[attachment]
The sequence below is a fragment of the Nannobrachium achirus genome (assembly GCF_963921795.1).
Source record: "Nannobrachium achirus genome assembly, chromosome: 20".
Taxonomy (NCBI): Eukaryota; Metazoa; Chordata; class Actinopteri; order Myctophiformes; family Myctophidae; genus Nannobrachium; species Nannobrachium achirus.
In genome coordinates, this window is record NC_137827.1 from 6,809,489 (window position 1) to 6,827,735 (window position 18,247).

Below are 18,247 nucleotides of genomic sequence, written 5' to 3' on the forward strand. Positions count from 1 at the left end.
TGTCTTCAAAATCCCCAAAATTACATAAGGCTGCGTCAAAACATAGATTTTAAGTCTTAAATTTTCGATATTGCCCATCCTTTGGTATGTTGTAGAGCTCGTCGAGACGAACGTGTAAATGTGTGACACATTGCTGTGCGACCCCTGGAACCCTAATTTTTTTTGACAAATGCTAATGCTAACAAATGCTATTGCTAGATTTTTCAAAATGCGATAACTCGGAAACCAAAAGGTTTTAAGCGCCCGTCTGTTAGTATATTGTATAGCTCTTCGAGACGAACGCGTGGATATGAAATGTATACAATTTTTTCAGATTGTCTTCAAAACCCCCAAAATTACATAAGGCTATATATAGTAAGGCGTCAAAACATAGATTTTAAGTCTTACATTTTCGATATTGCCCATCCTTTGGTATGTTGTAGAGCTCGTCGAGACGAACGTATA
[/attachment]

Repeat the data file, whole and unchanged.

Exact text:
The sequence below is a fragment of the Nannobrachium achirus genome (assembly GCF_963921795.1).
Source record: "Nannobrachium achirus genome assembly, chromosome: 20".
Taxonomy (NCBI): Eukaryota; Metazoa; Chordata; class Actinopteri; order Myctophiformes; family Myctophidae; genus Nannobrachium; species Nannobrachium achirus.
In genome coordinates, this window is record NC_137827.1 from 6,809,489 (window position 1) to 6,827,735 (window position 18,247).

Below are 18,247 nucleotides of genomic sequence, written 5' to 3' on the forward strand. Positions count from 1 at the left end.
TGTCTTCAAAATCCCCAAAATTACATAAGGCTGCGTCAAAACATAGATTTTAAGTCTTAAATTTTCGATATTGCCCATCCTTTGGTATGTTGTAGAGCTCGTCGAGACGAACGTGTAAATGTGTGACACATTGCTGTGCGACCCCTGGAACCCTAATTTTTTTTGACAAATGCTAATGCTAACAAATGCTATTGCTAGATTTTTCAAAATGCGATAACTCGGAAACCAAAAGGTTTTAAGCGCCCGTCTGTTAGTATATTGTATAGCTCTTCGAGACGAACGCGTGGATATGAAATGTATACAATTTTTTCAGATTGTCTTCAAAACCCCCAAAATTACATAAGGCTATATATAGTAAGGCGTCAAAACATAGATTTTAAGTCTTACATTTTCGATATTGCCCATCCTTTGGTATGTTGTAGAGCTCGTCGAGACGAACGTATA